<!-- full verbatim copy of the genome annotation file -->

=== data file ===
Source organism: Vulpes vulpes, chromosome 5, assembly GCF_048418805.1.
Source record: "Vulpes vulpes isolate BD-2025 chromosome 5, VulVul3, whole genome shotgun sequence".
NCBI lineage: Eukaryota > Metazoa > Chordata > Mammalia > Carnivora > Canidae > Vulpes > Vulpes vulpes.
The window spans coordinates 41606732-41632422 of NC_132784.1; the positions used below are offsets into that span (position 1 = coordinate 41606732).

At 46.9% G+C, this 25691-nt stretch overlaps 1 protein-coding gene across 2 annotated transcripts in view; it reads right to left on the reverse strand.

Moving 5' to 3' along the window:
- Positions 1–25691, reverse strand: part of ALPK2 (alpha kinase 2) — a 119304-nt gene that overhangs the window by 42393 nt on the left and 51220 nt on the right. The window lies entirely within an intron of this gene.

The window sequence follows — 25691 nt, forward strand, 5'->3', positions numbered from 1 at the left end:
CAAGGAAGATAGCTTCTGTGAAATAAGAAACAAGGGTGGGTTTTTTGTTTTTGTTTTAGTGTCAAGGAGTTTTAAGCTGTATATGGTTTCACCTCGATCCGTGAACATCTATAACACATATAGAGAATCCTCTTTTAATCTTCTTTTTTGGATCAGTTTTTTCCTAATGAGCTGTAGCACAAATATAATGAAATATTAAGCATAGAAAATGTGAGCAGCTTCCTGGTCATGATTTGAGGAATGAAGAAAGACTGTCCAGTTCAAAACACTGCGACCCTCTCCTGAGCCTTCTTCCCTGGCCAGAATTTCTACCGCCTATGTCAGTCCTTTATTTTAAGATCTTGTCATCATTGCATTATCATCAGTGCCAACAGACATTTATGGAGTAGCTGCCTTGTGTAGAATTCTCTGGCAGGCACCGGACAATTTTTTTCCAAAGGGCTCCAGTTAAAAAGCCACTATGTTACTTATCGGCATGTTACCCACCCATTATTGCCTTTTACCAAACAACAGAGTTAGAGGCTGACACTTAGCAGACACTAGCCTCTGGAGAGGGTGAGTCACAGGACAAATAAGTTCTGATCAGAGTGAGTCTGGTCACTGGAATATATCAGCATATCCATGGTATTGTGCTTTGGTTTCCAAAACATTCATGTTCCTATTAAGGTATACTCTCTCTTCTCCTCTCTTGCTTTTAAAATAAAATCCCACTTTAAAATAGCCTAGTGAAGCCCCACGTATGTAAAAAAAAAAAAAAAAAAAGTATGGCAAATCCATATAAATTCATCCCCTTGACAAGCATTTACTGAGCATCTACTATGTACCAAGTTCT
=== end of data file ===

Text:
Source organism: Vulpes vulpes, chromosome 5, assembly GCF_048418805.1.
Source record: "Vulpes vulpes isolate BD-2025 chromosome 5, VulVul3, whole genome shotgun sequence".
NCBI lineage: Eukaryota > Metazoa > Chordata > Mammalia > Carnivora > Canidae > Vulpes > Vulpes vulpes.
The window spans coordinates 41606732-41632422 of NC_132784.1; the positions used below are offsets into that span (position 1 = coordinate 41606732).

At 46.9% G+C, this 25691-nt stretch overlaps 1 protein-coding gene across 2 annotated transcripts in view; it reads right to left on the reverse strand.

Moving 5' to 3' along the window:
- Positions 1–25691, reverse strand: part of ALPK2 (alpha kinase 2) — a 119304-nt gene that overhangs the window by 42393 nt on the left and 51220 nt on the right. The window lies entirely within an intron of this gene.

The window sequence follows — 25691 nt, forward strand, 5'->3', positions numbered from 1 at the left end:
CAAGGAAGATAGCTTCTGTGAAATAAGAAACAAGGGTGGGTTTTTTGTTTTTGTTTTAGTGTCAAGGAGTTTTAAGCTGTATATGGTTTCACCTCGATCCGTGAACATCTATAACACATATAGAGAATCCTCTTTTAATCTTCTTTTTTGGATCAGTTTTTTCCTAATGAGCTGTAGCACAAATATAATGAAATATTAAGCATAGAAAATGTGAGCAGCTTCCTGGTCATGATTTGAGGAATGAAGAAAGACTGTCCAGTTCAAAACACTGCGACCCTCTCCTGAGCCTTCTTCCCTGGCCAGAATTTCTACCGCCTATGTCAGTCCTTTATTTTAAGATCTTGTCATCATTGCATTATCATCAGTGCCAACAGACATTTATGGAGTAGCTGCCTTGTGTAGAATTCTCTGGCAGGCACCGGACAATTTTTTTCCAAAGGGCTCCAGTTAAAAAGCCACTATGTTACTTATCGGCATGTTACCCACCCATTATTGCCTTTTACCAAACAACAGAGTTAGAGGCTGACACTTAGCAGACACTAGCCTCTGGAGAGGGTGAGTCACAGGACAAATAAGTTCTGATCAGAGTGAGTCTGGTCACTGGAATATATCAGCATATCCATGGTATTGTGCTTTGGTTTCCAAAACATTCATGTTCCTATTAAGGTATACTCTCTCTTCTCCTCTCTTGCTTTTAAAATAAAATCCCACTTTAAAATAGCCTAGTGAAGCCCCACGTATGTAAAAAAAAAAAAAAAAAAAGTATGGCAAATCCATATAAATTCATCCCCTTGACAAGCATTTACTGAGCATCTACTATGTACCAAGTTCT